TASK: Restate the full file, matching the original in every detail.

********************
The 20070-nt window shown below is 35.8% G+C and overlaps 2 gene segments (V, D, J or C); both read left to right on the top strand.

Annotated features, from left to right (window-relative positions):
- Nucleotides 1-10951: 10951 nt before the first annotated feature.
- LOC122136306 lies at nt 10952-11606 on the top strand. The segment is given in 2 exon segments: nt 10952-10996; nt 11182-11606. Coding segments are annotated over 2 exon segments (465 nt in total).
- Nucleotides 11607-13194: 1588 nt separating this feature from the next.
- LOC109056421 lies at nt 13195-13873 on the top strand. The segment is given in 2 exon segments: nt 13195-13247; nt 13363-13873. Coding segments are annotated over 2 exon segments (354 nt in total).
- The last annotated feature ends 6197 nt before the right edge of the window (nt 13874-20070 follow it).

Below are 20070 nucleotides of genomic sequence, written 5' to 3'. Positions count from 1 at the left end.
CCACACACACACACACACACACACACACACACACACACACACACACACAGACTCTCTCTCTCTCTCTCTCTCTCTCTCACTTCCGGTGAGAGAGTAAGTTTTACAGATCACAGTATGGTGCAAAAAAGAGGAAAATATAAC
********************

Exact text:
The 20070-nt window shown below is 35.8% G+C and overlaps 2 gene segments (V, D, J or C); both read left to right on the top strand.

Annotated features, from left to right (window-relative positions):
- Nucleotides 1-10951: 10951 nt before the first annotated feature.
- LOC122136306 lies at nt 10952-11606 on the top strand. The segment is given in 2 exon segments: nt 10952-10996; nt 11182-11606. Coding segments are annotated over 2 exon segments (465 nt in total).
- Nucleotides 11607-13194: 1588 nt separating this feature from the next.
- LOC109056421 lies at nt 13195-13873 on the top strand. The segment is given in 2 exon segments: nt 13195-13247; nt 13363-13873. Coding segments are annotated over 2 exon segments (354 nt in total).
- The last annotated feature ends 6197 nt before the right edge of the window (nt 13874-20070 follow it).

Below are 20070 nucleotides of genomic sequence, written 5' to 3'. Positions count from 1 at the left end.
CCACACACACACACACACACACACACACACACACACACACACACACACAGACTCTCTCTCTCTCTCTCTCTCTCTCTCACTTCCGGTGAGAGAGTAAGTTTTACAGATCACAGTATGGTGCAAAAAAGAGGAAAATATAAC